And so that was my first project. I mean, I did a couple of music videos to get my feet wet a little bit, but then my first narrative project was a feature-length film, which I wrote and I directed. And I bit off way more than I could chew, I mean, way more than I could chew. And so what I really quickly learned from that experience was that, and then looking around at other filmmakers around me do similar things, they’ll write for a short film and be like, “Okay, well, we’re going to go to Sundance, we’re going to do this, we’re going to do that and the third,” and then they are faced with a lot of disappointment when they realize there are a lot of steps, there are a lot of skills that need to be put together to put together the kind of work that will move your career in a significant way.

And so I was like, “All right, well, what could I do to tell people?” If I could go back to let’s say, 2015, ’16, which was when I was really getting started, what would I do differently? And what I would do differently is I would make a bunch of one-minute films before I ever even considered doing even a five-minute short, or any kind of feature, any of that. I would make a number of one-minute films and just hone my craft. And then, when I know I am a badass, then I would maybe move into whatever other projects that I can, knowing that I can kill it pretty much every time, so that was kind of the inspiration for that.

For the most part, you run the One Minute Film School via Clubhouse.

So that was totally organic. That’s the universe, 100%, there was no planning around that. Basically, I did make a pledge to myself in 2021, at New Year’s, that I would kind of make more of a commitment to social media because we all know how much of a difference it makes. It’s one thing to build your craft, have your skills, but people need to know about it, and that’s the multiplier that actually gets you all the work. So I’d been doing pretty well up to that point, but I was like, “2021 is the year where I think I’ll go ahead and pay more attention to social media,” which I had been pretty much neglecting.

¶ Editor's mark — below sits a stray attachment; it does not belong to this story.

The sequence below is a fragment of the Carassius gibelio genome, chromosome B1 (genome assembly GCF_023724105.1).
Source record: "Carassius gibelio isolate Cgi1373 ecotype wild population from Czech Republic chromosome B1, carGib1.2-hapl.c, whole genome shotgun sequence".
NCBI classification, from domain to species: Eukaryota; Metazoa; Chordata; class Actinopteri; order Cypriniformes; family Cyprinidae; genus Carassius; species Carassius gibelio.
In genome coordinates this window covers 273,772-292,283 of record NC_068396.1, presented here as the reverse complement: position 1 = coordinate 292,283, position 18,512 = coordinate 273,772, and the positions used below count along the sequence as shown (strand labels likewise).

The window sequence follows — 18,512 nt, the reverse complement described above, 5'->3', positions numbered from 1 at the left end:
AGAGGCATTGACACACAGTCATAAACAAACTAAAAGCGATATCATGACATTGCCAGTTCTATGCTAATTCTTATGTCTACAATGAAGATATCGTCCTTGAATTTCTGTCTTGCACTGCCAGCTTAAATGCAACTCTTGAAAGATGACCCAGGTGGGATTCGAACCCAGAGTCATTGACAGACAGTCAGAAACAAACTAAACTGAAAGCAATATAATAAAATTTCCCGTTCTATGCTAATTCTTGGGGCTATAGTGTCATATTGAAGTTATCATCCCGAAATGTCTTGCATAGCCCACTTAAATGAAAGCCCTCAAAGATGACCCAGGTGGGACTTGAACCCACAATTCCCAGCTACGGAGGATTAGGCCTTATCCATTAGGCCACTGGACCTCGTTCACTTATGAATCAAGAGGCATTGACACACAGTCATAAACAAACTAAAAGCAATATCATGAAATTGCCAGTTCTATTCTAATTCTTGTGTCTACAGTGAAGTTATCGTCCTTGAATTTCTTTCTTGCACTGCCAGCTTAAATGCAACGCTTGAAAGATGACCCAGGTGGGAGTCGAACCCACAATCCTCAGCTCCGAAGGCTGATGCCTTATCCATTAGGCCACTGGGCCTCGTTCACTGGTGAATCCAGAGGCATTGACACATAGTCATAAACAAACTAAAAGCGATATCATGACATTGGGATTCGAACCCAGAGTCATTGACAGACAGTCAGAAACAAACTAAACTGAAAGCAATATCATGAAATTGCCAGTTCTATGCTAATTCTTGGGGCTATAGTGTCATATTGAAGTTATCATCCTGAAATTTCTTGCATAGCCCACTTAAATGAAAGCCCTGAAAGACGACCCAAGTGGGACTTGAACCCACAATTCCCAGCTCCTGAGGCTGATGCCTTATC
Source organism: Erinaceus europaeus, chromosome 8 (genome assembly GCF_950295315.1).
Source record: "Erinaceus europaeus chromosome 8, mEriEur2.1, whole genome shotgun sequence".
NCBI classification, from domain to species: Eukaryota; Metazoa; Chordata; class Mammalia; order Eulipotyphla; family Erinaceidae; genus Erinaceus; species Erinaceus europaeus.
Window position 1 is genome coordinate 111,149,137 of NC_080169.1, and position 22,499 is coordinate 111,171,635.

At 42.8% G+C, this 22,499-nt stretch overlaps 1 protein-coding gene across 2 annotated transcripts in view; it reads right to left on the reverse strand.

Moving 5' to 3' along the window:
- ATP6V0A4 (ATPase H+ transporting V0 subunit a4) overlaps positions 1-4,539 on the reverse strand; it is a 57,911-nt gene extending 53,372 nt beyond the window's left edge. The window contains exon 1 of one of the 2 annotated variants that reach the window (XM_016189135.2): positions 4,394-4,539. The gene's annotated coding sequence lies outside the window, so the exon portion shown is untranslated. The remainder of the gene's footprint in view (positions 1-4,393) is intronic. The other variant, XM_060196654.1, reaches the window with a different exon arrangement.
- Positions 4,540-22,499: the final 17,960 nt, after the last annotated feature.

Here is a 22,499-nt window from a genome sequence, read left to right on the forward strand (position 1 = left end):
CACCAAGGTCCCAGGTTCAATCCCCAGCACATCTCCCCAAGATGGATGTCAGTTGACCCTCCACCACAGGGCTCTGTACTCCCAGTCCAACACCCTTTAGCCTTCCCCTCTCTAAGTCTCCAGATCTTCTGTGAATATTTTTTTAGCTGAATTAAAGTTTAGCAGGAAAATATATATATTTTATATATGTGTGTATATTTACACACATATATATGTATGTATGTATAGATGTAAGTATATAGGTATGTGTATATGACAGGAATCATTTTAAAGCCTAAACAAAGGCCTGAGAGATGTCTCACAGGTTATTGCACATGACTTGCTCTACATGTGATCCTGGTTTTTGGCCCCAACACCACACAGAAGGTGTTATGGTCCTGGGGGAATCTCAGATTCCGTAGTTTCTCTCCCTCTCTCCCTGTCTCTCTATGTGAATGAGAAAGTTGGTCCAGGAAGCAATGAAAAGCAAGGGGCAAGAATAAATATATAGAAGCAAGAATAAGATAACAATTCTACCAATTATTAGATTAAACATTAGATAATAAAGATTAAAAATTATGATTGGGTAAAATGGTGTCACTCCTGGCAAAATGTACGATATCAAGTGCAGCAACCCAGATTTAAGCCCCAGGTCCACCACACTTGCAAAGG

So New Year’s was my pledge to do it, and literally that same day, of literally January 1st ’21, I got like four or five pings and invites to people who were on Clubhouse saying, “Come on, join this room, do all this.” So I was like, “I guess that’s the message from the universe, let me go ahead and jump on this thing.” And as soon as I got on, January, I was hooked. Within a few days, I saw that this was where I needed to do because people were going onstage, asking all these questions, a lot of the same questions, and it’s like thousands of people and they’re all asking these questions.

I was like, everything that mentors have told me, Clubhouse was showing me that was a desperate need. Because yeah, people who are, “I’m about to shoot my short film next week, what camera should I use?” And I’m like, “Oh my God,” you know what I mean? It’s just like, these people are literally like lemmings jumping off a cliff, and they need help. They need help. And so the university was basically telling me that Clubhouse was going to be that medium, and I just went ahead and just listened to what the universe was telling me.

When you announced the One Minute Film School on Clubhouse, was the response pretty immediate?

Immediately, yeah. It was really, really engaged, and they liked having a format where it was like set days, and people were asking me questions, and you could just tell they were getting value, and the rooms just kept growing. So I was like, “All right, well, this is definitely the right thing to do, so let me just keep doing it.”

Did you create a specific curriculum for the One Minute Film School?

I had a curriculum in my head based on my experiences, and basically, all my answers that I was giving to people in the rooms prior to setting up the school were along those same lines, because I was always saying the same thing, it’s like, “Oh, you need to spend a lot more time in pre-production, you need to not go casting your actors just the second that you have an idea,” just all this other stuff.